Doiciméad na Míosa do Lúnasa
The Irish government, the United Nations and the outbreak of the ‘Troubles’, August 1969
The crisis that erupted in Northern Ireland in August 1969 took the Fianna Fáil government of Jack Lynch by surprise. Following the ‘Battle of the Bogside’ in Derry (12–14 August), the outbreak of widespread sectarian rioting in Belfast and the deployment of the British army in both cities (14 August), Lynch’s government tried to formulate their response.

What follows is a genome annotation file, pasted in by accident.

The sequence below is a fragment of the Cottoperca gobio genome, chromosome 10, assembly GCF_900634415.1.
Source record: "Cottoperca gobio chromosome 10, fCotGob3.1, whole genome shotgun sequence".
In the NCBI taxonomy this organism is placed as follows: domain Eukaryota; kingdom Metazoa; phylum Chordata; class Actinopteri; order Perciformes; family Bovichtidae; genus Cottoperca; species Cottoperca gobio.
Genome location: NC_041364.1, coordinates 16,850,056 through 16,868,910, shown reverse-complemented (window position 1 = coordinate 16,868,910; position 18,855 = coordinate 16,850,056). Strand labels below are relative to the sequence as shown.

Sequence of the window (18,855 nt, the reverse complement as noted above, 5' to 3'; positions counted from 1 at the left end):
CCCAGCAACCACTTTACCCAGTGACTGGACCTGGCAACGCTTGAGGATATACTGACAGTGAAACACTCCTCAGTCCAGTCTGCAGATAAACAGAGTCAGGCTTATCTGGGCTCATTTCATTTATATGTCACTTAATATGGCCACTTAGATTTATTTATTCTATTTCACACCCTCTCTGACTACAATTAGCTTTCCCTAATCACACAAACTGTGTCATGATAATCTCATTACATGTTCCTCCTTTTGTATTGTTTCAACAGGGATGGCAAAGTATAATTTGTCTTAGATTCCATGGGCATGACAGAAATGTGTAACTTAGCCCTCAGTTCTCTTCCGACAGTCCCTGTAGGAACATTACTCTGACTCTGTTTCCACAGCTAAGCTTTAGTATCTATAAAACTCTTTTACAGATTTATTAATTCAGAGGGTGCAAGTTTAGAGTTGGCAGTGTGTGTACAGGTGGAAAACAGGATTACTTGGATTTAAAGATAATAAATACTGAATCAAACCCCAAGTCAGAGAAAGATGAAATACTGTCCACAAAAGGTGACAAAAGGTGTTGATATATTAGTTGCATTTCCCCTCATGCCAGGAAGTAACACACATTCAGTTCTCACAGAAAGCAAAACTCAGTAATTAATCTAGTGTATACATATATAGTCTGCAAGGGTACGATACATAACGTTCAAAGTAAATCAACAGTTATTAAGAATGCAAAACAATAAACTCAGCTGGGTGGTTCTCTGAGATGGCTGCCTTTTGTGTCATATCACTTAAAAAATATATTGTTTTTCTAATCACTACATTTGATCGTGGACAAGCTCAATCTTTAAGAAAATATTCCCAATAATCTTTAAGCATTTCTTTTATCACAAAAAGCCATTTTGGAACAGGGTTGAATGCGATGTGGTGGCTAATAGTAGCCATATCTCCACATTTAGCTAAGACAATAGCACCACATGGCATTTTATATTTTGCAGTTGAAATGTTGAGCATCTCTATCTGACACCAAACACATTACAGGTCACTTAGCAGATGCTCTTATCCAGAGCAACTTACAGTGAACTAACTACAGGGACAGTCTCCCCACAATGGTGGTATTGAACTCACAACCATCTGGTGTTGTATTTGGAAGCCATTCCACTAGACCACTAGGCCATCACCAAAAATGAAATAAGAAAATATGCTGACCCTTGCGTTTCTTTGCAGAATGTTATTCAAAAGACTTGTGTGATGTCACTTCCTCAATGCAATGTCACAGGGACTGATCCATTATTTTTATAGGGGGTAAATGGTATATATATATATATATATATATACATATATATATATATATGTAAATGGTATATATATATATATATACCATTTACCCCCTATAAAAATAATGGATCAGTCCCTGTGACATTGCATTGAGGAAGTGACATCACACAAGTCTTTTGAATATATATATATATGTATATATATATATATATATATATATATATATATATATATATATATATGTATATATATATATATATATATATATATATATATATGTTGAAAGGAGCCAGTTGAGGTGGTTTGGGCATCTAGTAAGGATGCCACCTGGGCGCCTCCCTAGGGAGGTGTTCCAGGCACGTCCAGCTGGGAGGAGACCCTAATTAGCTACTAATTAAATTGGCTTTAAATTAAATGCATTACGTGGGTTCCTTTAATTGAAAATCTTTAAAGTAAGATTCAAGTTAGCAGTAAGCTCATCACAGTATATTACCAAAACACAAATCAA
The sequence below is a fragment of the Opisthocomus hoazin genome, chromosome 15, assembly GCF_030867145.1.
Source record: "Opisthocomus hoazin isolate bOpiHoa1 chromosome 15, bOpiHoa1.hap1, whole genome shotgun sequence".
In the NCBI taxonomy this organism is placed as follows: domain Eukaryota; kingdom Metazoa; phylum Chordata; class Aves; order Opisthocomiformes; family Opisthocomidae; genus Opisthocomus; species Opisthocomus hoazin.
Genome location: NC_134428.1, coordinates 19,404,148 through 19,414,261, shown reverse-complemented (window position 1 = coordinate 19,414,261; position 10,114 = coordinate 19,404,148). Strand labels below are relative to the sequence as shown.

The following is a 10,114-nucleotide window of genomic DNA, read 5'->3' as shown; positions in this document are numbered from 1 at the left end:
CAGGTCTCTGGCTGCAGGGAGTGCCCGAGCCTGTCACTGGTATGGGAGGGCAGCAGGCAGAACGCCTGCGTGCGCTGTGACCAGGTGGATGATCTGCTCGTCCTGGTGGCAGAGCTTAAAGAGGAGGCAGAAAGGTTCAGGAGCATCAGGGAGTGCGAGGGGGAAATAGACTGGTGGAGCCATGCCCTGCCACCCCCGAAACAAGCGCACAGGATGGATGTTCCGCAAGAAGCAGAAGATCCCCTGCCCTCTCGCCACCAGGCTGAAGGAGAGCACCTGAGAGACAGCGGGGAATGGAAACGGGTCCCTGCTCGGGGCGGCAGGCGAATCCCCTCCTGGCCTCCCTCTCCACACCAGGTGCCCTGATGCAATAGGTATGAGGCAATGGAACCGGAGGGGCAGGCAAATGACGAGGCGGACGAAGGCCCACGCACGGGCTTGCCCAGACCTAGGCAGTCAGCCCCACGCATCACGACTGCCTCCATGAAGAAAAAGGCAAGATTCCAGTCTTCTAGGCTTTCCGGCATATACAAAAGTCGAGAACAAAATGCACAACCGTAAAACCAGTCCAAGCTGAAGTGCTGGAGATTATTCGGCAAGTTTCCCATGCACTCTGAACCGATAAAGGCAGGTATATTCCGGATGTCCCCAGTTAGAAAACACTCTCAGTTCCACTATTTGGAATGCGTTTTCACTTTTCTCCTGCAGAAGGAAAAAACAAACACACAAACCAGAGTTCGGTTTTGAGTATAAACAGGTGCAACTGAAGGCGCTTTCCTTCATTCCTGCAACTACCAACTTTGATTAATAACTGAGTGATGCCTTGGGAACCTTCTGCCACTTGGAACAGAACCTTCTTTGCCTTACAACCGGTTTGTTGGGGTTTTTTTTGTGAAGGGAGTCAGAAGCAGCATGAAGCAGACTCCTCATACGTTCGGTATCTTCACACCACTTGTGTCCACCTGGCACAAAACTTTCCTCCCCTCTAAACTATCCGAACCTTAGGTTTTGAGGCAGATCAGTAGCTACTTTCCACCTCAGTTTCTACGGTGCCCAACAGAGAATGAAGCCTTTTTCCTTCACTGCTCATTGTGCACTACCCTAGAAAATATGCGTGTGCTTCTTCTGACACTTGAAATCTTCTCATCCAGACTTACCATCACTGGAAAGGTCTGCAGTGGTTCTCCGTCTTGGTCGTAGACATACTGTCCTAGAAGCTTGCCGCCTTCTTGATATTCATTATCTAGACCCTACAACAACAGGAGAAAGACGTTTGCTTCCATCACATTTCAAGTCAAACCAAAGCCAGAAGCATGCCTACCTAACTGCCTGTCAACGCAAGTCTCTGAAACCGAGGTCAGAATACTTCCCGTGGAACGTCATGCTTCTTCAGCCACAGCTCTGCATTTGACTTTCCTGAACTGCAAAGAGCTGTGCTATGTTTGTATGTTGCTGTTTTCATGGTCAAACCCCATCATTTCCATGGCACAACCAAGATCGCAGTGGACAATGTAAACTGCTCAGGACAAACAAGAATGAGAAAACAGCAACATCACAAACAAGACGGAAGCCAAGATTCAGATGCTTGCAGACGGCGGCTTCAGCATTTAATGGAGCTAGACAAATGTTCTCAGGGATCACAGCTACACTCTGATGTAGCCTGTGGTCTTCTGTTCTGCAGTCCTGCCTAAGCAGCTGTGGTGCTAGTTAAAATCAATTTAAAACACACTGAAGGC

One suggestion was that the United Nations should be called on to intervene. Despite British opposition to this proposal, Minister for External Affairs Patrick Hillery presented the Irish case for intervention before the UN Security Council on 21 August 1969. While unsuccessful, this was arguably an attempt to bring international attention to bear on the outbreak of the ‘Troubles’ while also reassuring domestic critics that Lynch was treating the crisis with the seriousness it deserved.
Letter relating to possible intervention by the United Nations to resolve the conflict in Northern Ireland, 15 August 1969
Letter confirming a formal approach by the government to the United Nations regarding the conflict in Northern Ireland, 16 August 1969
Letter with aide-memoire of a meeting between Irish and British ministers, 16 August 1969